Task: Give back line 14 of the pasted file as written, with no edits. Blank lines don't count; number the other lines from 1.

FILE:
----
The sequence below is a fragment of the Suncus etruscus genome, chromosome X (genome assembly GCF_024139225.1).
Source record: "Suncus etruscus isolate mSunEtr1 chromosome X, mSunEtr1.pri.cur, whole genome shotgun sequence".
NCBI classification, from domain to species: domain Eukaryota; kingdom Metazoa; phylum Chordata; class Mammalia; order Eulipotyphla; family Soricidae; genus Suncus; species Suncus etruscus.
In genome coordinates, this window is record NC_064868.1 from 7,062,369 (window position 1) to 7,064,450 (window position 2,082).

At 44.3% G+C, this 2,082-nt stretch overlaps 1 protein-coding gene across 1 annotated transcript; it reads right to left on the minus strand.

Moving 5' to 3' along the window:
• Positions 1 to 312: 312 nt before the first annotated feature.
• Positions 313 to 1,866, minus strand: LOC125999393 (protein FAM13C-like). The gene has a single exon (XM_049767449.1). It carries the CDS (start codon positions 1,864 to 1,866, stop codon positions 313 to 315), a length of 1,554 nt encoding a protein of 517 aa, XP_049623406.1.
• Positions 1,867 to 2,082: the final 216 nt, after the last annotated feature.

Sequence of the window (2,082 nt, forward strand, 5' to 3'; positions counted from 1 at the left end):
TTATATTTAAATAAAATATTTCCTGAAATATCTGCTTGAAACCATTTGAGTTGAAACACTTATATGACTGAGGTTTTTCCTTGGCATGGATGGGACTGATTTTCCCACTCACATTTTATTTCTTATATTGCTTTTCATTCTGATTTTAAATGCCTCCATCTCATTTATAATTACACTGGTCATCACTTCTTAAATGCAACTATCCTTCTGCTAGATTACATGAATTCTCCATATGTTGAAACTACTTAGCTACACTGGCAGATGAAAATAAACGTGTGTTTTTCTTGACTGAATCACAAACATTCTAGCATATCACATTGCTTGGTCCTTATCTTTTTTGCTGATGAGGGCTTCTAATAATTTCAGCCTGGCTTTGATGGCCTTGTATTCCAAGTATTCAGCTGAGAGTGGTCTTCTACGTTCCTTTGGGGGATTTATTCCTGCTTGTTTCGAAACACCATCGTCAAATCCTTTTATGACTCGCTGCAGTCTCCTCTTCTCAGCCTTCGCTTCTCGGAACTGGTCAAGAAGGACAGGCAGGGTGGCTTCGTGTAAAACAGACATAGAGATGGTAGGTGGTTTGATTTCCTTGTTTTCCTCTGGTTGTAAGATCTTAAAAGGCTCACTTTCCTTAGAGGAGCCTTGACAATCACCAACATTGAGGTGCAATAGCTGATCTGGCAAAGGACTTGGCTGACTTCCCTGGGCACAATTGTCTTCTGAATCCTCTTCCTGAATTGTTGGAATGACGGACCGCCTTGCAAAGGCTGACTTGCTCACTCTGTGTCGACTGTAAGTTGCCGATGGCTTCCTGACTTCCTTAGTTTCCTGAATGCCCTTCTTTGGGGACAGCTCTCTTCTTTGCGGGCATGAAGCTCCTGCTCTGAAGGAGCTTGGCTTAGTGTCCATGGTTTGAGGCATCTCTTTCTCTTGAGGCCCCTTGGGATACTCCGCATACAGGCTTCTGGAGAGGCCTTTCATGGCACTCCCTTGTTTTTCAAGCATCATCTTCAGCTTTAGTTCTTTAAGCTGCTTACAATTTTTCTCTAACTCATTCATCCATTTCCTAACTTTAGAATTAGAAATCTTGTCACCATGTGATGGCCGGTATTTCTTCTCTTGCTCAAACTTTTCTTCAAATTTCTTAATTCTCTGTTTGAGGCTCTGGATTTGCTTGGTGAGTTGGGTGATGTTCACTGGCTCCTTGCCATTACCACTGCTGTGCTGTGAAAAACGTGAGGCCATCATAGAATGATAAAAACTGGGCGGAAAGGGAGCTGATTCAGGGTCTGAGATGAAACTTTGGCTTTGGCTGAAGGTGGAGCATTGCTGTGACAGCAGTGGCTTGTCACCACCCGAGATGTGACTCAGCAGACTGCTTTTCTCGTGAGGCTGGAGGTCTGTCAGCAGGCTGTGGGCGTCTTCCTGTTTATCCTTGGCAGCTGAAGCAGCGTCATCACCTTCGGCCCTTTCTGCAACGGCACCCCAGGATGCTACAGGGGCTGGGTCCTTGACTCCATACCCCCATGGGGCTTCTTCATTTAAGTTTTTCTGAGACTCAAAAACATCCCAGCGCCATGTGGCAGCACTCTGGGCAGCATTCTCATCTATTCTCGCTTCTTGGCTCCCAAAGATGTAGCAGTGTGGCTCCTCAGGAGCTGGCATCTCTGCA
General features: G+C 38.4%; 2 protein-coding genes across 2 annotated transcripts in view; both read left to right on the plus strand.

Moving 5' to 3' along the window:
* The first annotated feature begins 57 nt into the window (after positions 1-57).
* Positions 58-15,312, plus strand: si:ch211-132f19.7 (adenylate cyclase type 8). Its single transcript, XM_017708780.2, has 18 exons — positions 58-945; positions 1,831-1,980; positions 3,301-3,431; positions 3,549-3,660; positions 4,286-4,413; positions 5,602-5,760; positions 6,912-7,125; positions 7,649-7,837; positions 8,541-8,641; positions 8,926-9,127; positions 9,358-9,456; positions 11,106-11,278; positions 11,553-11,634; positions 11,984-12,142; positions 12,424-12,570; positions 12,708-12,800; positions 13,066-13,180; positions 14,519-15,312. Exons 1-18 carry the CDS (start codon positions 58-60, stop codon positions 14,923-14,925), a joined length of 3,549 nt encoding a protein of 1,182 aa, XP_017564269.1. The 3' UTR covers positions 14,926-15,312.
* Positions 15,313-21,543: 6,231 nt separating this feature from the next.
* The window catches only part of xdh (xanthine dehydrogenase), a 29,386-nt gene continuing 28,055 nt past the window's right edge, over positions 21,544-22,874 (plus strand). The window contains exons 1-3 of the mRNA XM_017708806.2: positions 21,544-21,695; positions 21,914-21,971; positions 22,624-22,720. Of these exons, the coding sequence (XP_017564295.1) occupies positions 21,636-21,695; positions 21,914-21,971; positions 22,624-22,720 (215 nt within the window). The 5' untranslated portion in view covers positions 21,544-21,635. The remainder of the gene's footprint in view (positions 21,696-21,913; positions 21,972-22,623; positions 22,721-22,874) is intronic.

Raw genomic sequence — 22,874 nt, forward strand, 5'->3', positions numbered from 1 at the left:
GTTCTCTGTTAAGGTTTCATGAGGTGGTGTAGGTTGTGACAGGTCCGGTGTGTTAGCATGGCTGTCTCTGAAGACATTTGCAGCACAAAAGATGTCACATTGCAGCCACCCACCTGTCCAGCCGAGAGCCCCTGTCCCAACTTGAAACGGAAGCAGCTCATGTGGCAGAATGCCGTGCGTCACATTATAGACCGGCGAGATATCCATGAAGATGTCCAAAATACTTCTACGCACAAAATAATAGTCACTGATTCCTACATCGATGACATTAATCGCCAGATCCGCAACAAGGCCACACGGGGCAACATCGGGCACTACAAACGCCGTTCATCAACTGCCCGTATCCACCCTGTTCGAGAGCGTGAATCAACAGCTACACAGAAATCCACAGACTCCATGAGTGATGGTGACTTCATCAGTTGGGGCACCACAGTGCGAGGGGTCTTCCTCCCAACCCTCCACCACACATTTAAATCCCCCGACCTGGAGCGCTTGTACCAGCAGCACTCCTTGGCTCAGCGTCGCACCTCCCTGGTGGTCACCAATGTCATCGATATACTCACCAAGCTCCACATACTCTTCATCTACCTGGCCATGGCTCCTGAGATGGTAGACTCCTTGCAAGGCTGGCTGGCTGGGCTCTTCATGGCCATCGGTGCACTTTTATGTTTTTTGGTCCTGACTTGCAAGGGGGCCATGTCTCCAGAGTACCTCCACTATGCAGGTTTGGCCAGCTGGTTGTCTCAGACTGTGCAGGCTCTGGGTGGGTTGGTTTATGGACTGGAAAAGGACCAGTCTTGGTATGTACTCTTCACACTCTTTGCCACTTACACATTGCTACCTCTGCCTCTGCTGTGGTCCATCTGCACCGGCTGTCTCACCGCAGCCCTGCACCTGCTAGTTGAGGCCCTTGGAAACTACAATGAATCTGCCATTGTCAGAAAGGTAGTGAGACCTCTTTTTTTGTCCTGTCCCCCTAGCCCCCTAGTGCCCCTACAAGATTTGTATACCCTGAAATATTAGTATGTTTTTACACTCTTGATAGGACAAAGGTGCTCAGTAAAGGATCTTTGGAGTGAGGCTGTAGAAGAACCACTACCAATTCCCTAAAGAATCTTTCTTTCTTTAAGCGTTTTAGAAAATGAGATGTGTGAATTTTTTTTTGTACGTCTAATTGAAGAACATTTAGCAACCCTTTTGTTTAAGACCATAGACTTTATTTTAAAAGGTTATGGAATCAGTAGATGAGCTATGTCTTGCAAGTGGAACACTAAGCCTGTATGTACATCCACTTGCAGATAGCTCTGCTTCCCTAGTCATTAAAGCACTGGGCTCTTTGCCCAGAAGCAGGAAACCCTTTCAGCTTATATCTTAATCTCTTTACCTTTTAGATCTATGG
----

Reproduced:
* The first annotated feature begins 57 nt into the window (after positions 1-57).